Bachelor of Science (with Honours) - BSc (Hons)
4.0 years | Full-time | 2022
Same University
University of Hertfordshire
Dietetics
Bachelor of Science (with Honours) - BSc (Hons)
3.0 years | Full-time | 2022

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This is what the university has told Ucas about the criteria they expect applicants to satisfy; some may be compulsory, others may be preferable.

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This is the percentage of applicants to this course who received an offer last year, through Ucas.

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This is what the university has told Ucas about the course. Use it to get a quick idea about what makes it unique compared to similar courses, elsewhere.

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Course location and department:

This is what the university has told Ucas about the course. Use it to get a quick idea about what makes it unique compared to similar courses, elsewhere.

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Teaching Excellence Framework (TEF):

We've received this information from the Department for Education, via Ucas. This is how the university as a whole has been rated for its quality of teaching: gold silver or bronze. Note, not all universities have taken part in the TEF.

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This information comes from the National Student Survey, an annual student survey of final-year students. You can use this to see how satisfied students studying this subject area at this university, are (not the individual course).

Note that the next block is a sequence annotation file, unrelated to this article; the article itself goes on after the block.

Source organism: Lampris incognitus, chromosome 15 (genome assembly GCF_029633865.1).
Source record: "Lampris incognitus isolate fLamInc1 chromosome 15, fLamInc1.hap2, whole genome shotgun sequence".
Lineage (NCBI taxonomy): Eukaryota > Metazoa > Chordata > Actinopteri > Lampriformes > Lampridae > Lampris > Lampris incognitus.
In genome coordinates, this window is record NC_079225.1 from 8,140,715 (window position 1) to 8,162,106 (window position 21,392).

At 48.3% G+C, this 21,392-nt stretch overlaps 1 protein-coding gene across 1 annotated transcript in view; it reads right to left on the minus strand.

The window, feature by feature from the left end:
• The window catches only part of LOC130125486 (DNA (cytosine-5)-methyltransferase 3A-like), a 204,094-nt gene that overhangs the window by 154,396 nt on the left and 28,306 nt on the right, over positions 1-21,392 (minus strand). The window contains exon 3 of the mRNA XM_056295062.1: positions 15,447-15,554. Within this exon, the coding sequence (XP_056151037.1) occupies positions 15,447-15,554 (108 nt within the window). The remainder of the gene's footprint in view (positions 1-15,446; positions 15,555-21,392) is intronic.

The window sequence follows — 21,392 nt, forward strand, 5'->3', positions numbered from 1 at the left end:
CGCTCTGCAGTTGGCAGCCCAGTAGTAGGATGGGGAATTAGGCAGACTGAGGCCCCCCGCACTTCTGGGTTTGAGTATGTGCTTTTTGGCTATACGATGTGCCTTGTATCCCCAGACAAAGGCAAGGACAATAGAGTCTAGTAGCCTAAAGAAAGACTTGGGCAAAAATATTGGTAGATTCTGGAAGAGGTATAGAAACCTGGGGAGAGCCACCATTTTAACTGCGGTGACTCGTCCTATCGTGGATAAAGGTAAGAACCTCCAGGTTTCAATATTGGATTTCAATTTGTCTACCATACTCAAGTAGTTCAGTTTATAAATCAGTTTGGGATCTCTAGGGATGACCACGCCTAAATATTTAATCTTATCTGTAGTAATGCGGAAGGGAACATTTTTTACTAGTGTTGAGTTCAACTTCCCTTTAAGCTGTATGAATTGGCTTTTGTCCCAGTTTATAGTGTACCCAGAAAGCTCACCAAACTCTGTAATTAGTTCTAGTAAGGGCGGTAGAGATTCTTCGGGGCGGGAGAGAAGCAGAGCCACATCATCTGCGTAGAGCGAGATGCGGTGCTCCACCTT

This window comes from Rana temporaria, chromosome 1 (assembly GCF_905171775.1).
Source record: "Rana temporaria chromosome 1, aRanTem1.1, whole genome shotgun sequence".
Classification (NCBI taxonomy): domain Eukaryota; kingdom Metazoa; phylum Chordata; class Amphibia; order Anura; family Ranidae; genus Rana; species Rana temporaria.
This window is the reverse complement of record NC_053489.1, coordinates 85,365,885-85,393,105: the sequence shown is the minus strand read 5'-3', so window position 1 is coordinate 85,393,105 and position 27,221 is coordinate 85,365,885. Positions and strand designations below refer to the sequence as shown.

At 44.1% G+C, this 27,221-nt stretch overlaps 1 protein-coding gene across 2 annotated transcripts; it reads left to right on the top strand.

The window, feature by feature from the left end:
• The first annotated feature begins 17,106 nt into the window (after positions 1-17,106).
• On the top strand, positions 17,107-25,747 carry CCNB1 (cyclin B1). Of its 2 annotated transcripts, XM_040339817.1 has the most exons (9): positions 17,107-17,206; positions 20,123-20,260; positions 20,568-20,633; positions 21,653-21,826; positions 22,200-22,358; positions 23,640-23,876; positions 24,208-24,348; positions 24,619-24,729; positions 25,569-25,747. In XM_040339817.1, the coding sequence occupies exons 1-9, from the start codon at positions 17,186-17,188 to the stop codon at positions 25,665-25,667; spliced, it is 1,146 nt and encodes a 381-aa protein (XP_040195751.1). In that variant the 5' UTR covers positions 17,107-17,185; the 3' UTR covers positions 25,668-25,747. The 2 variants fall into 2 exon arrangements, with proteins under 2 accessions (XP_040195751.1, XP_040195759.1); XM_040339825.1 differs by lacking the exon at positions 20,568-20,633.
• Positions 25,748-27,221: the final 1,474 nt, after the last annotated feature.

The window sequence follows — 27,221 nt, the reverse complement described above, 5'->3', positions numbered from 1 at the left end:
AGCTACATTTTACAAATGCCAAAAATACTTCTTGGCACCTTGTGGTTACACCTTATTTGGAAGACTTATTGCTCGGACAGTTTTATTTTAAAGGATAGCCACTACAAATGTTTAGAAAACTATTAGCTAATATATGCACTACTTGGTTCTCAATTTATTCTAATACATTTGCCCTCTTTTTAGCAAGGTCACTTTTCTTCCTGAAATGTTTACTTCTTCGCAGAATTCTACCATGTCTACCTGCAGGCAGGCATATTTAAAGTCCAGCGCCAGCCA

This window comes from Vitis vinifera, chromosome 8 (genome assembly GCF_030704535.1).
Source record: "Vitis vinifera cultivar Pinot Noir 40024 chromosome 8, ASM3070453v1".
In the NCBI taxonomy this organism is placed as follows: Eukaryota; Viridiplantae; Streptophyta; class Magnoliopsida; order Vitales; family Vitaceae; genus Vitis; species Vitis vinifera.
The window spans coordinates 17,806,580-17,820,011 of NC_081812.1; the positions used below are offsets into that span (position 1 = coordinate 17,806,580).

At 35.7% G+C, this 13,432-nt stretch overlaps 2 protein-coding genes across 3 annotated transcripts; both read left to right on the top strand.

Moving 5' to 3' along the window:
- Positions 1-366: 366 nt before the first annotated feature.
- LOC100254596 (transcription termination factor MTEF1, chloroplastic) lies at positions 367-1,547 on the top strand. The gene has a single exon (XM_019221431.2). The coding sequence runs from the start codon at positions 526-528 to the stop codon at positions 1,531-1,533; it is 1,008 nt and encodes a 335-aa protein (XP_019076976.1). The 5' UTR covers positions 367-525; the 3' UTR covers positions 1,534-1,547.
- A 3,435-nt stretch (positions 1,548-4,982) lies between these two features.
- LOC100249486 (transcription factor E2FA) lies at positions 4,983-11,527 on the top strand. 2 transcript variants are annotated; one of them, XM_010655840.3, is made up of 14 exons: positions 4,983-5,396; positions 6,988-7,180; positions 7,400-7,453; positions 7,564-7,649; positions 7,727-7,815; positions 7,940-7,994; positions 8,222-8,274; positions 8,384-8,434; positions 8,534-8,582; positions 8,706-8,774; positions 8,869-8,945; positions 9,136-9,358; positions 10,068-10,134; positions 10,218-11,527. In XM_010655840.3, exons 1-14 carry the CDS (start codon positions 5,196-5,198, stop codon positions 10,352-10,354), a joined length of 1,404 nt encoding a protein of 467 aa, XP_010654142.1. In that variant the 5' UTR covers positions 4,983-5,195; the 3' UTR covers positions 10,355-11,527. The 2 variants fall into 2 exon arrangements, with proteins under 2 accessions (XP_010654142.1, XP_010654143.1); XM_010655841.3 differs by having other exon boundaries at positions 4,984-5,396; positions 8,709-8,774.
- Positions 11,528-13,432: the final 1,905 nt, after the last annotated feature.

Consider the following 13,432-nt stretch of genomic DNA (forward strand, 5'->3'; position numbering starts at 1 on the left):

This is the percentage of final-year students at this university who were "definitely" or "mostly" satisfied with their course. We've analysed this figure against other universities so you can see whether this is high, medium or low.

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This information is from the Higher Education Statistics Agency (HESA), for undergraduate students only.

You can use this to get an idea of who you might share a lecture with and how they progressed in this subject, here. It's also worth comparing typical A-level subjects and grades students achieved with the current course entry requirements; similarities or differences here could indicate how flexible (or not) a university might be.

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Post-six month graduation stats:

This is from the Destinations of Leavers from Higher Education Survey, based on responses from graduates who studied the same subject area here.

It offers a snapshot of what grads went on to do six months later, what they were earning on average, and whether they felt their degree helped them obtain a 'graduate role'. We calculate a mean rating to indicate if this is high, medium or low compared to other universities.

Have a question about this info? Learn more here

Graduate field commentary:

The Higher Education Careers Services Unit have provided some further context for all graduates in this subject area, including details that numbers alone might not show

Have a question about this info? Learn more here

The Longitudinal Educational Outcomes dataset combines HRMC earnings data with student records from the Higher Education Statistics Agency.

While there are lots of factors at play when it comes to your future earnings, use this as a rough timeline of what graduates in this subject area were earning on average one, three and five years later. Can you see a steady increase in salary, or did grads need some experience under their belt before seeing a nice bump up in their pay packet?

Have a question about this info? Learn more here